A Little-known Battle in the Jordan Valley: Abu Tellul

by Anne Flood

The First and Second Trans-Jordan actions in April and May 1918 were known by the British as “raids” while Von Sanders, commander of the German and Turkish armies, referred to them as ‘The Battles of Jordan’. Both raids on Amman had been decisive defeats for the British, the first since Gaza in 1917. Casualties had been high amounting to 3,132 including more than 400 deaths.

Major General Chauvel, who had headed up the Second Trans-Jordan Raid, was now given the option of withdrawing from the Jordan Valley. Chauvel’s biographer, Alec Hill, records his words:


He (Allenby) practically gave me the option of withdrawing from the actual valley if I thought it better but told me that if I did so I would have to retake the bridgeheads over the Jordan before the Autumn advance. I considered that I would lose more lives retaking the Valley than I would through sickness in holding it and, furthermore, there was neither room nor water for large bodies of cavalry in the jumble of hills overlooking the Southern end of the Valley and the climate was precious little better. I told him I considered it better to hold the Valley. He agreed and I was instructed to do so. [2]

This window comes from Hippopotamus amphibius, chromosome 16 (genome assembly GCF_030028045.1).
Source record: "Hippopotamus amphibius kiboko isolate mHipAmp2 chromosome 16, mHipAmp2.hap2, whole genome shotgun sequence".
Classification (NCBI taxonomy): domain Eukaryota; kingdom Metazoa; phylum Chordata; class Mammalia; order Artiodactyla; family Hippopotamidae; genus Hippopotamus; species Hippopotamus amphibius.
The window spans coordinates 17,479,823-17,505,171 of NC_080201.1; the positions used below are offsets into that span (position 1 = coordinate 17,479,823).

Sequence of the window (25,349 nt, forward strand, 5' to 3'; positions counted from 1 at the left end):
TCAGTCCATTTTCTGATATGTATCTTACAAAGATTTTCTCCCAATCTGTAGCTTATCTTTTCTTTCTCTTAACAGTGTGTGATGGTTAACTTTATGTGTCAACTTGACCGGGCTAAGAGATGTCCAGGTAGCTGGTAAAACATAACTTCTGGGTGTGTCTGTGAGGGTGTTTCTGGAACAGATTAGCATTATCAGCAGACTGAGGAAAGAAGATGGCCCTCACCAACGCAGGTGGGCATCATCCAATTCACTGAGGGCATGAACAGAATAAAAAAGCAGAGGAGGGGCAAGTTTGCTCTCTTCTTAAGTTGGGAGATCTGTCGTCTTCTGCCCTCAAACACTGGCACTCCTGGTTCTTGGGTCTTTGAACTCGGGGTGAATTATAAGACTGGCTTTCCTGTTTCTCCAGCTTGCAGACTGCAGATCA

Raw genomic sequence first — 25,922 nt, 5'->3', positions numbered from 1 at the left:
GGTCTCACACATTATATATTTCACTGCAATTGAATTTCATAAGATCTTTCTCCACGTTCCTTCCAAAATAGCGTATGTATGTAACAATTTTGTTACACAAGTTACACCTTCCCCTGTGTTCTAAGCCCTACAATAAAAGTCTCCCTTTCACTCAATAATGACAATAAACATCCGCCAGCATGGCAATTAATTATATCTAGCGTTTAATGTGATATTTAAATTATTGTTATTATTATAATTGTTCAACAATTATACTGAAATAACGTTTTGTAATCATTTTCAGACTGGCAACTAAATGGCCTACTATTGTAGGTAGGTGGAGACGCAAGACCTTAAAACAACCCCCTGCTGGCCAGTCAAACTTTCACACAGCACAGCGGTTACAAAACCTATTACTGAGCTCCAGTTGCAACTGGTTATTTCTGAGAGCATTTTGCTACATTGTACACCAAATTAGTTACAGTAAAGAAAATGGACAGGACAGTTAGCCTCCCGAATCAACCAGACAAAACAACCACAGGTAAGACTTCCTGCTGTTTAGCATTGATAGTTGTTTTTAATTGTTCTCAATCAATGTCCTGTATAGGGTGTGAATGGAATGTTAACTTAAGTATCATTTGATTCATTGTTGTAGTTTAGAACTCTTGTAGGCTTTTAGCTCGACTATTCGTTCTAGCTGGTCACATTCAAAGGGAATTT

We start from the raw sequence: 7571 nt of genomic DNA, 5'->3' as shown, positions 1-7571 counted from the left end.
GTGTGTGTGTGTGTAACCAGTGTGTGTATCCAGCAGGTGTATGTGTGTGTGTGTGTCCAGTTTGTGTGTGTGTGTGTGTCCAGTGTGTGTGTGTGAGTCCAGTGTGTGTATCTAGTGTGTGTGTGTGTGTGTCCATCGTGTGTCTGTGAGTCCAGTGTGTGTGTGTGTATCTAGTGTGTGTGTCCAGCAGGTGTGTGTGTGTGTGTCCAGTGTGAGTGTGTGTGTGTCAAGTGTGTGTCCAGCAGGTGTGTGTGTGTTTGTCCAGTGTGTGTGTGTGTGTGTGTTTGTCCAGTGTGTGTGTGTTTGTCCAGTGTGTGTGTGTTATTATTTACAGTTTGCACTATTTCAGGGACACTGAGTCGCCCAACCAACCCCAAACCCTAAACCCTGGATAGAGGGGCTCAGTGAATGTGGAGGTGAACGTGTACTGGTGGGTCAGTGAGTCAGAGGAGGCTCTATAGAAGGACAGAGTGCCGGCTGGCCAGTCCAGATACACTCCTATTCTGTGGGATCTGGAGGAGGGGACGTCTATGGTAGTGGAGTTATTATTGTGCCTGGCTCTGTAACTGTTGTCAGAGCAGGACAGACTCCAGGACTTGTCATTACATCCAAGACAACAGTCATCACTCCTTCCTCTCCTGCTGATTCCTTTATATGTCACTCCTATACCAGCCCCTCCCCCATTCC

The plan was for the Anzac Mounted Division and the Australian Mounted Division to rotate in garrison of the Western side of the Jordan River during the Summer months. The Anzac Division now consisted of the 1st, 2nd L.H. Brigades and New Zealand Mounted Rifles plus XVIII Royal Horse Artillery. The Australian Mounted Division consisted of the 3rd, 4th L.H. Brigades and 5th Mounted Division Artillery.


Australian soldiers of the 2nd Light Horse Regiment at a reserve post at Musallabeh, West Bank, 1914 - 19181 (Names written on photograph are thought to be Sullivan, Sutton, Lansdowne and one tent entitled “My Home”.) [1]

The 1st L.H. Brigade, the first Brigade that Chauvel had commanded at Gallipoli, returned to garrison the West Bank of the Jordan around the Wady Auja on 6th June, taking over the line from the 4th L.H. Brigade.


Corporal Maurice Pearce of the 1st L.H. Regiment wrote in his diary:


I went back with the Regiment to the lowest place on Earth, 1100 feet below sea level – the Jordan Valley. For heat, mosquitoes, dust and pests of all nature I do not think the Jordan Valley has a parallel. It was said that white men could not live there however we proved that hardened soldiers could for our troops occupied the Valley for seven of the hottest months of the year ... seldom refreshed by a breeze. It is a strange place with a touch of unreality; almost weird. It recalls Dante and Edgar Allen Poe. [3] The heat was oppressive, rarely below 38°C in the shade and reaching up to 49°C in the operating tents.